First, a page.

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Downtowns on both sides of the Atlantic have been under threat for decades: first from the rise of suburban malls, and now from the growing popularity of internet shopping. In new research which studies a century of retail change in Detroit and The Hague, Conrad Kickert and Rainer vom Hofe find that the closer shops are to each other, the lower their chance of closure. This pattern is especially true for shops which sell goods which are bought less frequently and are often compared, such as fashion or art.

Downtown is under siege. The American Main Street has been suffering a decline of retailers for decades due to the rise of out-of-town shopping malls. As European protectionism cannot prevent retail consolidation and online shopping, an increasing number of shopping streets across the Atlantic are now also beginning to empty out. As a result, street-level retail decline has again risen on the agendas of governments and think tanks on both sides of the Atlantic. As they draw up strategies to counter the downfall of downtown retail, they cannot draw their ammunition from academic studies that have demonstrated how this decline actually takes place. Is there a pattern to the closure of downtown stores, and if so, can we use it to turn the tide?

To find a common pattern of retail decline, our research delves into a century of retail change in two cities on both sides of the Atlantic between 1911 and 2011. We deliberately picked cities that seemed like perfect opposites: the beleaguered downtown of Detroit in Michigan and the award-winning city center of The Hague in The Netherlands. First impressions might fool you, as both cities actually experienced a steady and significant decline of retailers over the past century: the demise of downtown is a much longer-drawn story than one might imagine. Our study focused on how this decline happened at the level of individual establishments, specifically whether there were patterns that would influence the chance of a retailer closing. One of these patterns is the location of shops: retailers in more remote and poorly connected places were the first to shut down over time. At an even smaller scale, we discovered that shops in larger clusters had a much lower chance of closure. In other words: if shops want to survive, it’s best for them to stick together.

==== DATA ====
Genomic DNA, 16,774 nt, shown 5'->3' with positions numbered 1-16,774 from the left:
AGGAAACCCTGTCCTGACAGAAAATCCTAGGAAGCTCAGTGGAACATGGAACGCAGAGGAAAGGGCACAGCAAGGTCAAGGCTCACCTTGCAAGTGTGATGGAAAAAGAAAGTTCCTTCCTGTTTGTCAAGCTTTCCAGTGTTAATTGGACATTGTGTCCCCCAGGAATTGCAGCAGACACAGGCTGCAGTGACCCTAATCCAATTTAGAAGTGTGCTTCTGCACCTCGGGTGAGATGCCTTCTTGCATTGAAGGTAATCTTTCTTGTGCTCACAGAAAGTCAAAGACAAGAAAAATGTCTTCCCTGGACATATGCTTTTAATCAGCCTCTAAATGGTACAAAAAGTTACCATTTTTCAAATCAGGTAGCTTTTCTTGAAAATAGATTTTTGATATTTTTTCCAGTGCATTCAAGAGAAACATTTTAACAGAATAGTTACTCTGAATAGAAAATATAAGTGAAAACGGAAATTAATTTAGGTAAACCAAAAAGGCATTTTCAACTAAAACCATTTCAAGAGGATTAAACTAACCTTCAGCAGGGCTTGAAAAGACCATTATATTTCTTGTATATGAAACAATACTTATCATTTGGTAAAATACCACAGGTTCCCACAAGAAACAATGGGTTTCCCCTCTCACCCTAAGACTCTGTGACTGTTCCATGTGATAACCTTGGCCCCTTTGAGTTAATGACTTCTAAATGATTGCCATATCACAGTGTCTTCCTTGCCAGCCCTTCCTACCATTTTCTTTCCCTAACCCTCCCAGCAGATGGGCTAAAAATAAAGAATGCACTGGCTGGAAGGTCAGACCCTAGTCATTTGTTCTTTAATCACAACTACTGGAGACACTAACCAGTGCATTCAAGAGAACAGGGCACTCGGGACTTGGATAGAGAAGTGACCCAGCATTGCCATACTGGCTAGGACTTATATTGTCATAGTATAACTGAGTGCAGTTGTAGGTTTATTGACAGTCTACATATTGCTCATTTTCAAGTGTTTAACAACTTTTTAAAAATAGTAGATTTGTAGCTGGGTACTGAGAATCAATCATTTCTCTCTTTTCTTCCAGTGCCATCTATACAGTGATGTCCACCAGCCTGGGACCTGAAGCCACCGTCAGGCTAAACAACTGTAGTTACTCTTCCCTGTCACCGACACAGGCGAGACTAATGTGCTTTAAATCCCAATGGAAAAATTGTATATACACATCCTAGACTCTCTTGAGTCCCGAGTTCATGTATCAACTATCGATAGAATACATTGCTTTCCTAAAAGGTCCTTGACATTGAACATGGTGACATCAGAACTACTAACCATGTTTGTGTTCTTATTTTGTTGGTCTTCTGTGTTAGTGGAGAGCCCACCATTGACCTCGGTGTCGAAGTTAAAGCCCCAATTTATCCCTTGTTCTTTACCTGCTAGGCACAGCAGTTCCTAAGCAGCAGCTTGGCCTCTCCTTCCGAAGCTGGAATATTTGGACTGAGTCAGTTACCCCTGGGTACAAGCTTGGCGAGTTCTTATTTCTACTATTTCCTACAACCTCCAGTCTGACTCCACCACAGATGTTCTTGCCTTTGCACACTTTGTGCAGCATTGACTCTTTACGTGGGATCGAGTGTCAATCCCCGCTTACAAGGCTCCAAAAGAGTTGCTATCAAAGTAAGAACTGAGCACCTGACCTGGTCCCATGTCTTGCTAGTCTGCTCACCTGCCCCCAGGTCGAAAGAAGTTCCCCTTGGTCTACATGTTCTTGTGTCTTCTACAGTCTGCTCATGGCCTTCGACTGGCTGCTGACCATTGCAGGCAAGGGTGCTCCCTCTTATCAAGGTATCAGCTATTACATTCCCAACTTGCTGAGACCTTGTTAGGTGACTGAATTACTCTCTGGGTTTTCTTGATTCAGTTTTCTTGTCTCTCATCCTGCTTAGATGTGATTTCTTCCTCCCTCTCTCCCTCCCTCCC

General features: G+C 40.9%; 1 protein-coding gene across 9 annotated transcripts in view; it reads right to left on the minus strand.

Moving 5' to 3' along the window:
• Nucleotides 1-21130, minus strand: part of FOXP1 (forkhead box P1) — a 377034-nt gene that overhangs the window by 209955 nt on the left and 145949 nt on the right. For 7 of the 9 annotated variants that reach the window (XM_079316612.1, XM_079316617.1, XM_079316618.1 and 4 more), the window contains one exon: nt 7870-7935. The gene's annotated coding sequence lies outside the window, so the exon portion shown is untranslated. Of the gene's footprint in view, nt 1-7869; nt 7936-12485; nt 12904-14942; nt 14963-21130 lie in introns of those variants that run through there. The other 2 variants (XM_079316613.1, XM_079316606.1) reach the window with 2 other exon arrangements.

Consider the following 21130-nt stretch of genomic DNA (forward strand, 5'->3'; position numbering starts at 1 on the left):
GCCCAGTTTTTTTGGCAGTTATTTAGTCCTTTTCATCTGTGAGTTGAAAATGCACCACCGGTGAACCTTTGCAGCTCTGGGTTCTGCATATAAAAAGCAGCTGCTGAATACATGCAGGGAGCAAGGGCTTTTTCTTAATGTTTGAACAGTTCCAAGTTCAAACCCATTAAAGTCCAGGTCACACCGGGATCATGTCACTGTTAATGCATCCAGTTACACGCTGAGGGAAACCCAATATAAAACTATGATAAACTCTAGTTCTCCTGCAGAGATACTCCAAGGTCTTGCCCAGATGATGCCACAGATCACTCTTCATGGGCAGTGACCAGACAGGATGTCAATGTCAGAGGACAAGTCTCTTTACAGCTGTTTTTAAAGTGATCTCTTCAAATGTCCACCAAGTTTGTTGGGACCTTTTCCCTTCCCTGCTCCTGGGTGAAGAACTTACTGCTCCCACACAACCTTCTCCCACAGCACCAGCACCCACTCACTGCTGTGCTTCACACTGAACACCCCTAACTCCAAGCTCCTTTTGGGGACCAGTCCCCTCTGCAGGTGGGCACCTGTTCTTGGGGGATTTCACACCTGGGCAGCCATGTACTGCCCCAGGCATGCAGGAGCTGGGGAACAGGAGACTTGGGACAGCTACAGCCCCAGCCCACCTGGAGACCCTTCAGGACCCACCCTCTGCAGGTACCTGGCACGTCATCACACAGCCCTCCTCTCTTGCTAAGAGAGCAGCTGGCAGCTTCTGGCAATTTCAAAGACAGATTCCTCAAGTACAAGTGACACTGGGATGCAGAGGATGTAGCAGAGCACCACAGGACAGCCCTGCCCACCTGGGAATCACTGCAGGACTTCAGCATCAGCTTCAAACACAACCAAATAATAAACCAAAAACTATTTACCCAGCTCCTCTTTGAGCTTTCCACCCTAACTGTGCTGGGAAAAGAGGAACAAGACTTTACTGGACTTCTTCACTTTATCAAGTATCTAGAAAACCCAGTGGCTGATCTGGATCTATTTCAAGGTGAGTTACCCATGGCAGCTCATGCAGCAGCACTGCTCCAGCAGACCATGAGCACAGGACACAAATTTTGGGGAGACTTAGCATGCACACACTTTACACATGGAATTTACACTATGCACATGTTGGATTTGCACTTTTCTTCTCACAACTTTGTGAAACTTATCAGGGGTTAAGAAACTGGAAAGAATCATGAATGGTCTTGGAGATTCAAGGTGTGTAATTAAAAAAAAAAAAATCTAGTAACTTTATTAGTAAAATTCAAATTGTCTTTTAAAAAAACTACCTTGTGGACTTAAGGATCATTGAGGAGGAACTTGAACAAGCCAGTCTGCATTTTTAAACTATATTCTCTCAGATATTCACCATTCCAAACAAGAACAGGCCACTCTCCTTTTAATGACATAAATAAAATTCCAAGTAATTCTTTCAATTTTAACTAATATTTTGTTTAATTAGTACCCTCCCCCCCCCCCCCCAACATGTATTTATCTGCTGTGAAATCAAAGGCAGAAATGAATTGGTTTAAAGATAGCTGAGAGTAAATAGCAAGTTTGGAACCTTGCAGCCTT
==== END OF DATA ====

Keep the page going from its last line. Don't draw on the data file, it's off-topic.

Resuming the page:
Figure 1 – Location and number of stores in Detroit and The Hague between 1911 and 2011

This finding is not exactly out of line with the current theoretical consensus. Grounded in urban and regional theories by economists like Lösch, Christaller and Hotelling, the benefits of clustering for retailers are well understood today. By locating right next door to a competitor, retailers can take the most market share from their neighbor. They can also benefit from a nearby competitor by jointly offering a larger range of merchandise, attracting consumers looking to easily compare goods. This is exactly the model that fueled the success of the regional shopping mall for decades. But no-one has tested whether this model holds true at the level of the single retailer in the urban core, and in the face of decline.